Mr Wallace added: “He ordered a helicopter, took over my radio and started singing the Jerusalem hymn and telling people what he wanted on his tombstone.”
That’s when I started thinking ‘S***, I might actually die here! I thought if I was going to die, I would do it on my terms and I thought tactically, deciding that if I had the chance, I would take it.
Five hours later, when Bronson began to move him to another room, perhaps to kill him, Mr. Wallace saw his chance when his captor struggled with a door and knocked him off balance just enough for him to fall, as the other officers moved and overpowered the inmate, pinning him to the floor.
Bronson received an additional seven years to his sentence for the accident, but Mr. Wallace suffered from post-traumatic stress disorder which caused him to leave prison service on a disability pension after a few years.
The prisoner appeared unrepentant about the incident when asked about it during his parole hearing.
In one of his repeated outbursts, he exclaimed: “Governor Wallace was a haven, and he is despicable, and he will die despicable.”
Emphasizing its decision not to release him today, the parole board said it supports prison officials’ current plans to move Bronson to a less restrictive environment, but that it would be too risky to release him entirely.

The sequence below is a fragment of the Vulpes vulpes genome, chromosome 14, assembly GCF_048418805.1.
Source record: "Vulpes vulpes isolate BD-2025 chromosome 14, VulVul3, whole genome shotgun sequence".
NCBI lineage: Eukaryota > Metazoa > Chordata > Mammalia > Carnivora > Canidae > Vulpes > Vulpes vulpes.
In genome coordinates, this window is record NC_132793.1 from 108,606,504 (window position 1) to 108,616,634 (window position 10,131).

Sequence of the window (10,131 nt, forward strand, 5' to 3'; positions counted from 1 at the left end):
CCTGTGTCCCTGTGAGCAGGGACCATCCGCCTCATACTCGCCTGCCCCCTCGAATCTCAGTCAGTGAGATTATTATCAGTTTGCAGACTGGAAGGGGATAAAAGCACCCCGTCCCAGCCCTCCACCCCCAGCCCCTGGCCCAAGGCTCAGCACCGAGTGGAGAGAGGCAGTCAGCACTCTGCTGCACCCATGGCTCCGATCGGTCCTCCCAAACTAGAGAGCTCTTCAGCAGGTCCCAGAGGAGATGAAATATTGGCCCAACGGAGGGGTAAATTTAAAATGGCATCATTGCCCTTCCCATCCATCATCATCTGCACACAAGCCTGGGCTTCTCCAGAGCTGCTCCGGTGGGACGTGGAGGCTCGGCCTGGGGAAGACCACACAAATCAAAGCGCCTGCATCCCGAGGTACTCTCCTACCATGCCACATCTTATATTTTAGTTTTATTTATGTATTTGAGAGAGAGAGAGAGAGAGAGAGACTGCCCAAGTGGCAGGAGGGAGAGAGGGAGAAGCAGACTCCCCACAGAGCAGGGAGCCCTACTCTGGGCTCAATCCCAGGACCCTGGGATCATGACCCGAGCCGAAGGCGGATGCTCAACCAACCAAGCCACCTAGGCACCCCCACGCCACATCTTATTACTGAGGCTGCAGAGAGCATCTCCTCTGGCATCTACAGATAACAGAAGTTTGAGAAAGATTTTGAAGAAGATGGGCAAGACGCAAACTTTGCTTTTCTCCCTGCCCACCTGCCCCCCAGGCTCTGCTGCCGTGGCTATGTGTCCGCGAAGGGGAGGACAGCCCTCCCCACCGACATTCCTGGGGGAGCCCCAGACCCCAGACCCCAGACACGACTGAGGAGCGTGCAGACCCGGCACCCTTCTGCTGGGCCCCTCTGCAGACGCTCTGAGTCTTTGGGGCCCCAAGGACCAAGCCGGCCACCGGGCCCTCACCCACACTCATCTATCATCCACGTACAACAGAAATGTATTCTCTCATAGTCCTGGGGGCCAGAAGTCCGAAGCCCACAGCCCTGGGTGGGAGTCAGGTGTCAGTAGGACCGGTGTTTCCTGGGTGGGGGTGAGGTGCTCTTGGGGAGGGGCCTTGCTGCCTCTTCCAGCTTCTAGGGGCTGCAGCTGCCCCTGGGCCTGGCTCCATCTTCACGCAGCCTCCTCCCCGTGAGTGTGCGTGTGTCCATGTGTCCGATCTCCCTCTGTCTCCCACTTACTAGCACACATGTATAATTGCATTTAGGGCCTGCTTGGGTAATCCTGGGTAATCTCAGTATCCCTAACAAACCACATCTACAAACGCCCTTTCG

In a statement, the board said: “After considering the circumstances of his offence, the progress made by Mr. Salvador while in detention and the evidence presented at the hearings, the committee was not satisfied that Mr. Salvador was fit to release him.
Nor did the committee recommend that the foreign minister be transferred to an open prison.
The Committee noted that Mr. Salvador had spent most of the past 48 years in detention and that much of that time was in apartheid conditions.
The Committee accepted that Mr. Salvador genuinely wanted to advance and was enthusiastic about working for his release. He believed there was evidence of improved self-control and better emotional management.
However, the Committee was aware of his history of consistent rule-breaking and that Mr. Salvador saw little wrong with this. He lives his life strictly by his own rules and code of conduct and is quick to judge others by his own standards.
From the Committee’s point of view, it is not known exactly what contains Mr. Salvador’s risks. It is unclear if the strong external controls of custody were primarily responsible or if his attitudes really changed.
“The committee was not convinced that Mr. Salvador had the skills to manage future risks of violence until he had been extensively tested outside of his current, highly restrictive environment.”
Bronson currently only spends ten minutes a day with three other prisoners, one of whom he says he doesn’t like.
The board said that “the movement and classification of prisoners is entirely a matter for the Secretary of State, and parole committees will not ordinarily comment on such matters.”
However, in the particular circumstances of this case, the Commission noted that there was a specific pathway for Salvador into custody and that the evidence supported such a move within a closed prison.
In the Committee’s view, this is a pivotal point in Mr. Salvador’s judgment when his drive to desist from violence is at its peak.
Both psychologists who were instructed by Mr. Salvador’s legal representative were clear in their opinion that he no longer needed a safe place in his current prison. He will be eligible for another parole review in due course.